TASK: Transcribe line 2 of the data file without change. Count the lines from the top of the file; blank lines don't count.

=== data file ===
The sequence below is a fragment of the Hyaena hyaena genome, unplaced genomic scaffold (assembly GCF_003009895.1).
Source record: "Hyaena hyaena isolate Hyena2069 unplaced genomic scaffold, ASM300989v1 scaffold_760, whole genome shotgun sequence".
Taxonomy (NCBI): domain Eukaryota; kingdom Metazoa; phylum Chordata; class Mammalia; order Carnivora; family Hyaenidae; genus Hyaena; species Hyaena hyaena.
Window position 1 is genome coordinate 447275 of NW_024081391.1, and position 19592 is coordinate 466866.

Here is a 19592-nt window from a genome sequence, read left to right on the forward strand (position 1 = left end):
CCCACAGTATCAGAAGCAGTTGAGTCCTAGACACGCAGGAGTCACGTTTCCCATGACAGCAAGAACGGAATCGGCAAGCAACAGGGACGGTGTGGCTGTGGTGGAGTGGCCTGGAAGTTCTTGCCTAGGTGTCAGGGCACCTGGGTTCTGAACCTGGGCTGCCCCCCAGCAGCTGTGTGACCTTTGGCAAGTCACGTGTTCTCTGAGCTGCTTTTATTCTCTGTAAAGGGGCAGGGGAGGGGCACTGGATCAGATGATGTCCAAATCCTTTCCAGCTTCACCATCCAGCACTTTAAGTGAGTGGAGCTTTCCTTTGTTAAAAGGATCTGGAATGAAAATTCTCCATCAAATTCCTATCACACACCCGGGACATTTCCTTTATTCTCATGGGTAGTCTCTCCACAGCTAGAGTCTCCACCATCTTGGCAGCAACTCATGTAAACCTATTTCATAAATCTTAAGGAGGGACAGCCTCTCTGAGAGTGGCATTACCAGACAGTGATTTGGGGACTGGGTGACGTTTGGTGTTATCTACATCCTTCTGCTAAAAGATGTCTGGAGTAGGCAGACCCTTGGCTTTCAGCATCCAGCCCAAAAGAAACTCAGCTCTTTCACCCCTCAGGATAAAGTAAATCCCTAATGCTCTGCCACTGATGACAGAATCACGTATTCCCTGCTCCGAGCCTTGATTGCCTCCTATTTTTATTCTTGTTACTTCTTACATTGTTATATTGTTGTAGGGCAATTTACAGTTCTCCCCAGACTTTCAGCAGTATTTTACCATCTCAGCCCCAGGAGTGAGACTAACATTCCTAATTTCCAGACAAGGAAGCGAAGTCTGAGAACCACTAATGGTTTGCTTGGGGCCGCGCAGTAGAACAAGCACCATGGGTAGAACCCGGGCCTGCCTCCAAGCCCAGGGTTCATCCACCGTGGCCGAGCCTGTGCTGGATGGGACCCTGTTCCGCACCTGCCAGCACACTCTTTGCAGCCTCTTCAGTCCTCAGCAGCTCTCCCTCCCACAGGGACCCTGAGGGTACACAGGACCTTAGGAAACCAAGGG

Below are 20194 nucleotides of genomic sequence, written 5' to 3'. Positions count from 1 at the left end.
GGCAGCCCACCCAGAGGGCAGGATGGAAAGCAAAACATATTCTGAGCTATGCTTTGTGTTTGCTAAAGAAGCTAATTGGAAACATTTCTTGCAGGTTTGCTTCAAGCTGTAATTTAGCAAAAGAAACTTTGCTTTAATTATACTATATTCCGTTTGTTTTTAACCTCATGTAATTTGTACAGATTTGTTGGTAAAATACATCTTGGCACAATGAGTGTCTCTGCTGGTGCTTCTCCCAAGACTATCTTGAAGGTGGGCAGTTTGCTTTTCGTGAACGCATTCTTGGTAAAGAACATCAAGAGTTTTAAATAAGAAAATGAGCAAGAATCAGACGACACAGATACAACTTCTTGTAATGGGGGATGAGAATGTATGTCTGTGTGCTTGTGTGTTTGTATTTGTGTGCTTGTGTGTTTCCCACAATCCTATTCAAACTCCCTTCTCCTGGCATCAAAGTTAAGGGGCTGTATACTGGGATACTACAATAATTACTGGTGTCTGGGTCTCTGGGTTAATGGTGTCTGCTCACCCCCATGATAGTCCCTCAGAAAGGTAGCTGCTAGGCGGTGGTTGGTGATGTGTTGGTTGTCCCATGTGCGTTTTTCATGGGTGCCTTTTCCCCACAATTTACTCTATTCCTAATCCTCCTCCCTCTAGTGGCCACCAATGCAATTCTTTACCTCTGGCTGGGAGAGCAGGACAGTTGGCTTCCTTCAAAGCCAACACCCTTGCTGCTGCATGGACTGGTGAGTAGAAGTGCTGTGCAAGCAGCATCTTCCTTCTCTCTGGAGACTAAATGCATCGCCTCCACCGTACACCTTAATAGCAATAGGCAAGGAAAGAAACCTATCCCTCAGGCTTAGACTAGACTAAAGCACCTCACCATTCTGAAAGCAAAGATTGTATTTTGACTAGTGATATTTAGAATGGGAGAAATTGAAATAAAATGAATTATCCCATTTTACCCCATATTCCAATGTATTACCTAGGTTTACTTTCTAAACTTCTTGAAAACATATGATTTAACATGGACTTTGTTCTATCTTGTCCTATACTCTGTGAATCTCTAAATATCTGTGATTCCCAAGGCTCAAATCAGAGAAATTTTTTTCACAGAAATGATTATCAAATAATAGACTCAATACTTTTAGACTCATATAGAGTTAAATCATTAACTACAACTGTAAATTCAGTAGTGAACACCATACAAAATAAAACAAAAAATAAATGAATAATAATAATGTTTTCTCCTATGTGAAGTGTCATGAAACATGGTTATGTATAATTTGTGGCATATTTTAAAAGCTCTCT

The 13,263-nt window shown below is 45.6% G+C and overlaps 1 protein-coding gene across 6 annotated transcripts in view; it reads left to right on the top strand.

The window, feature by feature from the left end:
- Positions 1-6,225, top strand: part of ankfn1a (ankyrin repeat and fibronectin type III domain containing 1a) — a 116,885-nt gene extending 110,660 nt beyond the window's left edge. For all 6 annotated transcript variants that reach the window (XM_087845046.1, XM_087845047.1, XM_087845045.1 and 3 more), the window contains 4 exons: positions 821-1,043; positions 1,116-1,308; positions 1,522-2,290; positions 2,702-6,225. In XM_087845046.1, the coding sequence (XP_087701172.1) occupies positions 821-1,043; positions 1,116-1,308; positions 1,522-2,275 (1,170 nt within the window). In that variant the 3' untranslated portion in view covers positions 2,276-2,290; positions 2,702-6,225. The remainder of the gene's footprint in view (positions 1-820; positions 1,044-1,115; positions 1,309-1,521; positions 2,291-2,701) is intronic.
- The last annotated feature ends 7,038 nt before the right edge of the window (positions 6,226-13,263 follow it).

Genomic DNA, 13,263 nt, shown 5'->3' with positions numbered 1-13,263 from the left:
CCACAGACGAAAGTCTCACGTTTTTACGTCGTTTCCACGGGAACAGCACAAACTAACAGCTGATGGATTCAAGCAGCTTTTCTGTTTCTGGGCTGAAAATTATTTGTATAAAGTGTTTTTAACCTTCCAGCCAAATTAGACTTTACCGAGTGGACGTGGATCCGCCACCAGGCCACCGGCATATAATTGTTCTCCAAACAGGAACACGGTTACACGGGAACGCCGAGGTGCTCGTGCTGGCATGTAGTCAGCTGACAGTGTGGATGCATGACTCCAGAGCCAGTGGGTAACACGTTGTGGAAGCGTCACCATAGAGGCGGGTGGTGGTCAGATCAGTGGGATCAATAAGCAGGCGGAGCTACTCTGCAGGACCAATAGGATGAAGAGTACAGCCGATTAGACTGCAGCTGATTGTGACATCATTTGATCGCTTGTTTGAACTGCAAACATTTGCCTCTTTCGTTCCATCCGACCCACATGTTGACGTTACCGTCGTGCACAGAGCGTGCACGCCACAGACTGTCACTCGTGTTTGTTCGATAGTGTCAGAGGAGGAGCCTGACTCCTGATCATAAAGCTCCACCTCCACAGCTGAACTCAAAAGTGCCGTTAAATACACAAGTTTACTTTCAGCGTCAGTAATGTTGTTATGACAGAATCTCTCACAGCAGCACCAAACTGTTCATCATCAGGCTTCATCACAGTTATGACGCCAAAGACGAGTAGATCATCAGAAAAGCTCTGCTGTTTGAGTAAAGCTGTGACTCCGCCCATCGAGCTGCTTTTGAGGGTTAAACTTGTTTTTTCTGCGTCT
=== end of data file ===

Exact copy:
Source record: "Hyaena hyaena isolate Hyena2069 unplaced genomic scaffold, ASM300989v1 scaffold_760, whole genome shotgun sequence".